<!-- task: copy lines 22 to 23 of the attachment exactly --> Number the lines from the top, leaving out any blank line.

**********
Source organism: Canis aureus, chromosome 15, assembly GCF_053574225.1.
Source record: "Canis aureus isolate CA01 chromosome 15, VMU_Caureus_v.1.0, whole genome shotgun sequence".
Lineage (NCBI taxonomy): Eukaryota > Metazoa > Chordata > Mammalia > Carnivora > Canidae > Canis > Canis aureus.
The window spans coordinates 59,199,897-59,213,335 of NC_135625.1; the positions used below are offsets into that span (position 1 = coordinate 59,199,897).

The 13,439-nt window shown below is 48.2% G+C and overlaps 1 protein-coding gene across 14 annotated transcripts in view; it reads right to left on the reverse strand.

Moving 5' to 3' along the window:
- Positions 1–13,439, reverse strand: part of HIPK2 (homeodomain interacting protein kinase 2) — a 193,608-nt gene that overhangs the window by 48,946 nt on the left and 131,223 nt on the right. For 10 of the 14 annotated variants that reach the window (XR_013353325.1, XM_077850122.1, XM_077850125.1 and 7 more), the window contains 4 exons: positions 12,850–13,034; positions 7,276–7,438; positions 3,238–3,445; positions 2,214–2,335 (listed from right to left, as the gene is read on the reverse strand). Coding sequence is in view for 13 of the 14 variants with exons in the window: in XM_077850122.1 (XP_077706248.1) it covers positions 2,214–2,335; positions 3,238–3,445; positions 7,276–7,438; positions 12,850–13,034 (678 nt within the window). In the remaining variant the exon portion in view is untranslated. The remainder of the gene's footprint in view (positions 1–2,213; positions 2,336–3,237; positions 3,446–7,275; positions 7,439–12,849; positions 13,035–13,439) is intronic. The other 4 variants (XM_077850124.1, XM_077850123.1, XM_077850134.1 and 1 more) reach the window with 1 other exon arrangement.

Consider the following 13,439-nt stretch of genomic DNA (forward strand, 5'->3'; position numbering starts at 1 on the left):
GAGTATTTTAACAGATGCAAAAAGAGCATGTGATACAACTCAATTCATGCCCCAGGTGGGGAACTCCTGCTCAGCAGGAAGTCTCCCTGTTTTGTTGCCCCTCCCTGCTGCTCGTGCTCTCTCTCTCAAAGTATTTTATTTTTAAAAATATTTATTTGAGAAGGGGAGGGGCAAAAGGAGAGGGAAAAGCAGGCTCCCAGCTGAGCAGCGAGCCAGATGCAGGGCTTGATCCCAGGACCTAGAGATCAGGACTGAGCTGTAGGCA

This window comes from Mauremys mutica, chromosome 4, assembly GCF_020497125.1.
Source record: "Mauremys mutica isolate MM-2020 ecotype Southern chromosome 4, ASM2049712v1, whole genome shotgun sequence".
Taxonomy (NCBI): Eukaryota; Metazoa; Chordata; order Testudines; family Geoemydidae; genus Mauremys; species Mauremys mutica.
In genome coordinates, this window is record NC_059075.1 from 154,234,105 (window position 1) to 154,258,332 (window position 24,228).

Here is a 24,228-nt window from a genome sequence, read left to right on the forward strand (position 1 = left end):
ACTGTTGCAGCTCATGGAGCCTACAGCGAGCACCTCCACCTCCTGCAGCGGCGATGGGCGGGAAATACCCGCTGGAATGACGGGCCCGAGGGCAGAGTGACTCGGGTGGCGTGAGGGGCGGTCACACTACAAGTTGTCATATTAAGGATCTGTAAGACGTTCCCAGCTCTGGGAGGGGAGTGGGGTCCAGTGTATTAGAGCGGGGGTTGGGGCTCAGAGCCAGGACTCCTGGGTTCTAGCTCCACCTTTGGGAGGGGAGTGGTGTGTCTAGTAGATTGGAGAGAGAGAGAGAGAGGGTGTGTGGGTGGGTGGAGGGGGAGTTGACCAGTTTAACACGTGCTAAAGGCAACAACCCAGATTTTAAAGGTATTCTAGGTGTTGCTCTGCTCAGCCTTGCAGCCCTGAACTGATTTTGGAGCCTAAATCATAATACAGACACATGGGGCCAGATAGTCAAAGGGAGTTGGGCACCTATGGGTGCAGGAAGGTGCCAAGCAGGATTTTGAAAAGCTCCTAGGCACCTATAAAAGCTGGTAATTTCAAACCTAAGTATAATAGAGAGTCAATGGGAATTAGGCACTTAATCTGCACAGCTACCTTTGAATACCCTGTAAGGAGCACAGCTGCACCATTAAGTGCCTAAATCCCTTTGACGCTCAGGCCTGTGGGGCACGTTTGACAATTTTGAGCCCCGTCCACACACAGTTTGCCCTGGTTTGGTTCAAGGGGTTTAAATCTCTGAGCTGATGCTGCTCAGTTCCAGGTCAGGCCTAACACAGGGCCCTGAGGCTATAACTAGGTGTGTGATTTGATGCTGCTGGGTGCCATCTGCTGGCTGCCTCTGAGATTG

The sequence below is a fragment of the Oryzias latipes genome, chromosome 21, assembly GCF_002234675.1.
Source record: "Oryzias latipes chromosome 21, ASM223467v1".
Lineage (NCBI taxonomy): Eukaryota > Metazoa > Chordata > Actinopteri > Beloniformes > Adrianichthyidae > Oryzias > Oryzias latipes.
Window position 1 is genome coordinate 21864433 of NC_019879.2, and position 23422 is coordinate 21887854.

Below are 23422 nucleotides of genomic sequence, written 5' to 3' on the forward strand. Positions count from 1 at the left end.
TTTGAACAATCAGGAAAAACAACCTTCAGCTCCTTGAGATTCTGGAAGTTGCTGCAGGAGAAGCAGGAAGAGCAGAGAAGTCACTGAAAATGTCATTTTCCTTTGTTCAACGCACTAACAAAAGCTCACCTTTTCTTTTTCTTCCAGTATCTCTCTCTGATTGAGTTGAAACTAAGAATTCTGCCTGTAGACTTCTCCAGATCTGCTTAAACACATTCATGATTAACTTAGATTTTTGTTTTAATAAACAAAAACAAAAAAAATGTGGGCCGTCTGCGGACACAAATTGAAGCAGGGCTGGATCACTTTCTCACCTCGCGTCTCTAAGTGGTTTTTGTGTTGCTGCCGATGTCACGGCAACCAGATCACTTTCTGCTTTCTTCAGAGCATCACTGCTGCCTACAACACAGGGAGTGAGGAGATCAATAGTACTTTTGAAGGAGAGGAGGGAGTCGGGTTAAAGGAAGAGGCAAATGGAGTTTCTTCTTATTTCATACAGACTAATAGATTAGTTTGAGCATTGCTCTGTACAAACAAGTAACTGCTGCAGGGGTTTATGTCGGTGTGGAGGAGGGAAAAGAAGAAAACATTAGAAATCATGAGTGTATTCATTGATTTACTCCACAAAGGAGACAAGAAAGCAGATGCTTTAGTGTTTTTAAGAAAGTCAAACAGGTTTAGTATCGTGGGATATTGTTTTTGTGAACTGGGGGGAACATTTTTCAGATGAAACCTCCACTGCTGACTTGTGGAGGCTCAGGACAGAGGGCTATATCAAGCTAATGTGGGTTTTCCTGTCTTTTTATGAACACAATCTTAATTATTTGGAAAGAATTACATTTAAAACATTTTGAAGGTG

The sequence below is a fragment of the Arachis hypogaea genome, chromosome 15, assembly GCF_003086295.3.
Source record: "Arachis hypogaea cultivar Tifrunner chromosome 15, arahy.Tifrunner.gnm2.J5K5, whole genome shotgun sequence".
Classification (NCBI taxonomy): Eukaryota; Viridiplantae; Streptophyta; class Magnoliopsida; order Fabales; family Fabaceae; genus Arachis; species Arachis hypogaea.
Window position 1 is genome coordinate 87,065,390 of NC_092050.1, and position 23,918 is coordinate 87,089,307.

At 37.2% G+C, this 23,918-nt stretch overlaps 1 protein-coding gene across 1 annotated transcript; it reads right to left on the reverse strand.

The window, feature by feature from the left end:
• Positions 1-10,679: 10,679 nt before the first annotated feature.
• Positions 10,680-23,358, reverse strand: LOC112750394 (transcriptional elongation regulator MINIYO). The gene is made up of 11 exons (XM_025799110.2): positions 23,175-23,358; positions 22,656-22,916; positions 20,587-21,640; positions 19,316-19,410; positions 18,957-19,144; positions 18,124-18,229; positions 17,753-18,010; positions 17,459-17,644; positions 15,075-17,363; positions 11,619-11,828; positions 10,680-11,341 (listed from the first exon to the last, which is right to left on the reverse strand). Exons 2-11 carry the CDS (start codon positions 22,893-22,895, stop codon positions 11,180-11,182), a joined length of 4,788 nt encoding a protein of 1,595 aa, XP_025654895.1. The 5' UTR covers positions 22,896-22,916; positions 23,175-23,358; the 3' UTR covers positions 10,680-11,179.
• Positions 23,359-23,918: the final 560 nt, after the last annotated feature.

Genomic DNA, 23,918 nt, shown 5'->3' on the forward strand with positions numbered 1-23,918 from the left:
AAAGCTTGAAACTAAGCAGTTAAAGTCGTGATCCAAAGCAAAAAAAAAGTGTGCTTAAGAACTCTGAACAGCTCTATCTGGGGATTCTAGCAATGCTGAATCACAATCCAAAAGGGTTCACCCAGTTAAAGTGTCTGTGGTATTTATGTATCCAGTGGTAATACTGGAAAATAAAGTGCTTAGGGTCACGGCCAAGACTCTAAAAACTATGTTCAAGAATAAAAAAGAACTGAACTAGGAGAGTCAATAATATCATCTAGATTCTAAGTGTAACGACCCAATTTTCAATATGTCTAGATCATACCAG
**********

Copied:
The sequence below is a fragment of the Arachis hypogaea genome, chromosome 15, assembly GCF_003086295.3.
Source record: "Arachis hypogaea cultivar Tifrunner chromosome 15, arahy.Tifrunner.gnm2.J5K5, whole genome shotgun sequence".